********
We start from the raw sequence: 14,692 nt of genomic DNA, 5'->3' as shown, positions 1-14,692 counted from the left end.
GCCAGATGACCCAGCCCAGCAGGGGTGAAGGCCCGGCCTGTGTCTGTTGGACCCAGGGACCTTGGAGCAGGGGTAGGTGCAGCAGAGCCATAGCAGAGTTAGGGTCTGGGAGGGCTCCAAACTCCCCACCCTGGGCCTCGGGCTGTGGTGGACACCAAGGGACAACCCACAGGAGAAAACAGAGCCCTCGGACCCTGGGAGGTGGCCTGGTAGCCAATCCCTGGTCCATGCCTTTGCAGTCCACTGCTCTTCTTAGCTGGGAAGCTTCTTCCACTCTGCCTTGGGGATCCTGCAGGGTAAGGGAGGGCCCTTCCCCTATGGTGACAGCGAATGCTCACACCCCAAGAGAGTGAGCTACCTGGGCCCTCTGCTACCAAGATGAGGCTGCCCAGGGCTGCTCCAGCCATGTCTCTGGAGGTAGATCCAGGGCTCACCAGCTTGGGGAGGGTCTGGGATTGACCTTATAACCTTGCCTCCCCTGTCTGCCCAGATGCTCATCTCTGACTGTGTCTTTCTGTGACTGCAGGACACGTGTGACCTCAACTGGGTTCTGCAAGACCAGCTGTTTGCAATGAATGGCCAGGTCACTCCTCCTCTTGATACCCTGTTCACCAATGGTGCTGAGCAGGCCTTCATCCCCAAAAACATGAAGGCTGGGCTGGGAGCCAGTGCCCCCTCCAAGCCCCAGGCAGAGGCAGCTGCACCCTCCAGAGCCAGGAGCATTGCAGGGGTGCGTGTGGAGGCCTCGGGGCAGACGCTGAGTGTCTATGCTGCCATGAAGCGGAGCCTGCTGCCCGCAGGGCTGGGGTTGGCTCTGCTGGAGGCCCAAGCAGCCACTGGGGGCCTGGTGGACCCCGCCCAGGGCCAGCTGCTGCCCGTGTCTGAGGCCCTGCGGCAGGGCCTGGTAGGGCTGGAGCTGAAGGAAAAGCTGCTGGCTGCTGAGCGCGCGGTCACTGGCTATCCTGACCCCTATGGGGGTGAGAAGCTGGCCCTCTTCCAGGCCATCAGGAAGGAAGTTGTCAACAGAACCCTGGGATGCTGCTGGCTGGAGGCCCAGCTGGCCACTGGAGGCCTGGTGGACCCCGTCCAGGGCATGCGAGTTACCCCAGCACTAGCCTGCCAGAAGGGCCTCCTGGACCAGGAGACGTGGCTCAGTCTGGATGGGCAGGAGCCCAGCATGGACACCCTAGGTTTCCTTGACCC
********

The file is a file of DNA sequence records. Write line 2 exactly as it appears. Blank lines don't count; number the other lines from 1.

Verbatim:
GCCAGATGACCCAGCCCAGCAGGGGTGAAGGCCCGGCCTGTGTCTGTTGGACCCAGGGACCTTGGAGCAGGGGTAGGTGCAGCAGAGCCATAGCAGAGTTAGGGTCTGGGAGGGCTCCAAACTCCCCACCCTGGGCCTCGGGCTGTGGTGGACACCAAGGGACAACCCACAGGAGAAAACAGAGCCCTCGGACCCTGGGAGGTGGCCTGGTAGCCAATCCCTGGTCCATGCCTTTGCAGTCCACTGCTCTTCTTAGCTGGGAAGCTTCTTCCACTCTGCCTTGGGGATCCTGCAGGGTAAGGGAGGGCCCTTCCCCTATGGTGACAGCGAATGCTCACACCCCAAGAGAGTGAGCTACCTGGGCCCTCTGCTACCAAGATGAGGCTGCCCAGGGCTGCTCCAGCCATGTCTCTGGAGGTAGATCCAGGGCTCACCAGCTTGGGGAGGGTCTGGGATTGACCTTATAACCTTGCCTCCCCTGTCTGCCCAGATGCTCATCTCTGACTGTGTCTTTCTGTGACTGCAGGACACGTGTGACCTCAACTGGGTTCTGCAAGACCAGCTGTTTGCAATGAATGGCCAGGTCACTCCTCCTCTTGATACCCTGTTCACCAATGGTGCTGAGCAGGCCTTCATCCCCAAAAACATGAAGGCTGGGCTGGGAGCCAGTGCCCCCTCCAAGCCCCAGGCAGAGGCAGCTGCACCCTCCAGAGCCAGGAGCATTGCAGGGGTGCGTGTGGAGGCCTCGGGGCAGACGCTGAGTGTCTATGCTGCCATGAAGCGGAGCCTGCTGCCCGCAGGGCTGGGGTTGGCTCTGCTGGAGGCCCAAGCAGCCACTGGGGGCCTGGTGGACCCCGCCCAGGGCCAGCTGCTGCCCGTGTCTGAGGCCCTGCGGCAGGGCCTGGTAGGGCTGGAGCTGAAGGAAAAGCTGCTGGCTGCTGAGCGCGCGGTCACTGGCTATCCTGACCCCTATGGGGGTGAGAAGCTGGCCCTCTTCCAGGCCATCAGGAAGGAAGTTGTCAACAGAACCCTGGGATGCTGCTGGCTGGAGGCCCAGCTGGCCACTGGAGGCCTGGTGGACCCCGTCCAGGGCATGCGAGTTACCCCAGCACTAGCCTGCCAGAAGGGCCTCCTGGACCAGGAGACGTGGCTCAGTCTGGATGGGCAGGAGCCCAGCATGGACACCCTAGGTTTCCTTGACCC